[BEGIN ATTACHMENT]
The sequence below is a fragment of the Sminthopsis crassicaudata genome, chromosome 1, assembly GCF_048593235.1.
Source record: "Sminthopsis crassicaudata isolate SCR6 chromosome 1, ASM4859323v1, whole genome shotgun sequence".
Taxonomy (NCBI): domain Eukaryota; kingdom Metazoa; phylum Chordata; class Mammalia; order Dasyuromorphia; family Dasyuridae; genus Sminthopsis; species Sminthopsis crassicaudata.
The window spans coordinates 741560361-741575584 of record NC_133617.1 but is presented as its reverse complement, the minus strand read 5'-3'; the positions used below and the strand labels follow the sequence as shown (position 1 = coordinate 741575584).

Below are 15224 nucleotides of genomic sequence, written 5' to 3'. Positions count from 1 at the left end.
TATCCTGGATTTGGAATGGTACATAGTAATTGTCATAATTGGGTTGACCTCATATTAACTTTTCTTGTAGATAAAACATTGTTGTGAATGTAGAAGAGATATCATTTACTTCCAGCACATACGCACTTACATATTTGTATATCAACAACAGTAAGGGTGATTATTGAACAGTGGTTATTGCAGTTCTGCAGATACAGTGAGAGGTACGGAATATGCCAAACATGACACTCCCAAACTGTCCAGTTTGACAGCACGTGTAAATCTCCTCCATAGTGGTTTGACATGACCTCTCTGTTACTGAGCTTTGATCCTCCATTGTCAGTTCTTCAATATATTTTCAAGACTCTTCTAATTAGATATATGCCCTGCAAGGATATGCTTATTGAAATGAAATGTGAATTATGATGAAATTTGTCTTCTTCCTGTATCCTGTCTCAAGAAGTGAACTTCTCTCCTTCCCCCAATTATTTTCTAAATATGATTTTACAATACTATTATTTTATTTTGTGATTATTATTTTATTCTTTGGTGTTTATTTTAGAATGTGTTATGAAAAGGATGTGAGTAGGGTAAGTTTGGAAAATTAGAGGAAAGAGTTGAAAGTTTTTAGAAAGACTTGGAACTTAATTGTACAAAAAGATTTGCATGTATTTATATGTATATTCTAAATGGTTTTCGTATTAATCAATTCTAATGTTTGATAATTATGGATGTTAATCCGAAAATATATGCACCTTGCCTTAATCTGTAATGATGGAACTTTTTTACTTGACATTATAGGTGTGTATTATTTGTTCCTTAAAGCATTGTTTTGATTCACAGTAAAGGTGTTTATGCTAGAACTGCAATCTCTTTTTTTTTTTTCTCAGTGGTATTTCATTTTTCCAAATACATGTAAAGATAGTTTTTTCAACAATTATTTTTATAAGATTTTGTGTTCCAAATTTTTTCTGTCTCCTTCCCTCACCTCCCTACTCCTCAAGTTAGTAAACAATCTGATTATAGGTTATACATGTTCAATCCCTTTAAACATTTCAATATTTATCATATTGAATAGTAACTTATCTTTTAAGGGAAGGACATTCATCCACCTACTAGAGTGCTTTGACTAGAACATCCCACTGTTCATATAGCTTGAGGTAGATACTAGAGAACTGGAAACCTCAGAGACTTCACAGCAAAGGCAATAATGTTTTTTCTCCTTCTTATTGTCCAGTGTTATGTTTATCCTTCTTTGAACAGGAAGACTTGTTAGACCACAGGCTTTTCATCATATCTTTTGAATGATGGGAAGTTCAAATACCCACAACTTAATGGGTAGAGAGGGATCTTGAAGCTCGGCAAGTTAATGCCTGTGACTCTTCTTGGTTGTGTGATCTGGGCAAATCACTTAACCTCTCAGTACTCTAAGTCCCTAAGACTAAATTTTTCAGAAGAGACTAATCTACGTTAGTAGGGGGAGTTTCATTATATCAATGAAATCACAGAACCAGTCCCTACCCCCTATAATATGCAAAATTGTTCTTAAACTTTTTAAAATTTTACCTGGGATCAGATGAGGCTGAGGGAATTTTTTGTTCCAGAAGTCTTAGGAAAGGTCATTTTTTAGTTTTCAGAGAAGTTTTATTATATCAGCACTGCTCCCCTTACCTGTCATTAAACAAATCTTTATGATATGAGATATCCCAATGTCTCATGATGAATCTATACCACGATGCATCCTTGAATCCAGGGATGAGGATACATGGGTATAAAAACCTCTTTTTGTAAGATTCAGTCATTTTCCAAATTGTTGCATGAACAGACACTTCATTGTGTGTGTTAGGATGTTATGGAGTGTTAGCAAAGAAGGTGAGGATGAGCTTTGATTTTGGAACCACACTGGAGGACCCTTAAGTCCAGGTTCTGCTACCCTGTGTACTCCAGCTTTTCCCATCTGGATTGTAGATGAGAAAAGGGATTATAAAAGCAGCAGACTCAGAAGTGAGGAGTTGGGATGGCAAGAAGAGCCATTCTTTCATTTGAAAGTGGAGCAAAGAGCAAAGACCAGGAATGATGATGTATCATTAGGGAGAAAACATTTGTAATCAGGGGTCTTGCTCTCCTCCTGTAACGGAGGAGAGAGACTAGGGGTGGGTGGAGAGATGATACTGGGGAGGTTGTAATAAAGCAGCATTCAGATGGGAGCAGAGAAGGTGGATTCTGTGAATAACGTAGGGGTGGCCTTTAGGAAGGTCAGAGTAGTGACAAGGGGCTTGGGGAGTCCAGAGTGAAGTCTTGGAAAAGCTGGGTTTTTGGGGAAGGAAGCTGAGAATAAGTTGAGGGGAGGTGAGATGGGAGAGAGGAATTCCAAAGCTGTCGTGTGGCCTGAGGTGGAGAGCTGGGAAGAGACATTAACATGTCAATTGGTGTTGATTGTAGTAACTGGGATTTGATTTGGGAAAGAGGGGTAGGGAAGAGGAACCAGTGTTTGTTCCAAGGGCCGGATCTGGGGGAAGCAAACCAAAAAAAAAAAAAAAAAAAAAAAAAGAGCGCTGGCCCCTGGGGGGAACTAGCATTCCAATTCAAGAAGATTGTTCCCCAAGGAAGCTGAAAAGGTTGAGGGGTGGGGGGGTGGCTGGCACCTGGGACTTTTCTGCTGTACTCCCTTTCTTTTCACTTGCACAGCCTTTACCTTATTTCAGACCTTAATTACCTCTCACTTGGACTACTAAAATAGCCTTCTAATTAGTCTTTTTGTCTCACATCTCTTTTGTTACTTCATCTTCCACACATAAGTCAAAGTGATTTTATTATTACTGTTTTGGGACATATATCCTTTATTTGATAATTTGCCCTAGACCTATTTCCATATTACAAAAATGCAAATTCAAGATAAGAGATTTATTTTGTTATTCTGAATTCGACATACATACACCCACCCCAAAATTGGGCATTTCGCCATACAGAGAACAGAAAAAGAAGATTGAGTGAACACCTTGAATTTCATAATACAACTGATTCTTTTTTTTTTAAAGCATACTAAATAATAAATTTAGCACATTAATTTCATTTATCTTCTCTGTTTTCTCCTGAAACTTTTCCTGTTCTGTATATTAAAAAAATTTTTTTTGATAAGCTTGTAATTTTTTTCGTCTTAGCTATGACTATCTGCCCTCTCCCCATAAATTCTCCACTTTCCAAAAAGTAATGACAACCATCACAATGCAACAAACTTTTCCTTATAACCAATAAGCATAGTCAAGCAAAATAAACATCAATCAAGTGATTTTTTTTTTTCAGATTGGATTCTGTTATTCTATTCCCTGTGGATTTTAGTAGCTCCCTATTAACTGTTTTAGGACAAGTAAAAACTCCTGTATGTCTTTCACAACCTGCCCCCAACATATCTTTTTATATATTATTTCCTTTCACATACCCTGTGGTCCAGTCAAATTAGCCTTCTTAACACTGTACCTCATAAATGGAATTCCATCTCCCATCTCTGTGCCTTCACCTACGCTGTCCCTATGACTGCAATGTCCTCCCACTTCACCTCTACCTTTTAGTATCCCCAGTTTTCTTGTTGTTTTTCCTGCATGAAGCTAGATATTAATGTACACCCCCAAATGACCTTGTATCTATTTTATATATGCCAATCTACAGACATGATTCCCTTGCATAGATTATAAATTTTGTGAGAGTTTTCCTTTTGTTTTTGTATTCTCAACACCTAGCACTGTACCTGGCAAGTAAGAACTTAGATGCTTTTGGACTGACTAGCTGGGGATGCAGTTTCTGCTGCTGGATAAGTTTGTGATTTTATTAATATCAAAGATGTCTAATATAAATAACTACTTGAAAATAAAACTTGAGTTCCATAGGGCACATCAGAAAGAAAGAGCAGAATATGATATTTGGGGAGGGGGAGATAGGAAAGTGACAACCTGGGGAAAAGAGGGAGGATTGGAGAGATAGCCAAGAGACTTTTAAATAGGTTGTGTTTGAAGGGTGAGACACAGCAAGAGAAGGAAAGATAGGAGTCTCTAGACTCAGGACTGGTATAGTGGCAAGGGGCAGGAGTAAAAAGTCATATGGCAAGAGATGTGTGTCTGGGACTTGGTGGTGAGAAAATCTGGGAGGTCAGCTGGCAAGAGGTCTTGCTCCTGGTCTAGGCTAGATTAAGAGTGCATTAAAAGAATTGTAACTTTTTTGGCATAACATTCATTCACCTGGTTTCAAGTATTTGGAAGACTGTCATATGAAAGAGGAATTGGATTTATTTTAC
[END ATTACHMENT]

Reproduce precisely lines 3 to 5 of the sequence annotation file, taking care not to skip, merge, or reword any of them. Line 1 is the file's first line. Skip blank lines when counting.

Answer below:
Taxonomy (NCBI): domain Eukaryota; kingdom Metazoa; phylum Chordata; class Mammalia; order Dasyuromorphia; family Dasyuridae; genus Sminthopsis; species Sminthopsis crassicaudata.
The window spans coordinates 741560361-741575584 of record NC_133617.1 but is presented as its reverse complement, the minus strand read 5'-3'; the positions used below and the strand labels follow the sequence as shown (position 1 = coordinate 741575584).

Below are 15224 nucleotides of genomic sequence, written 5' to 3'. Positions count from 1 at the left end.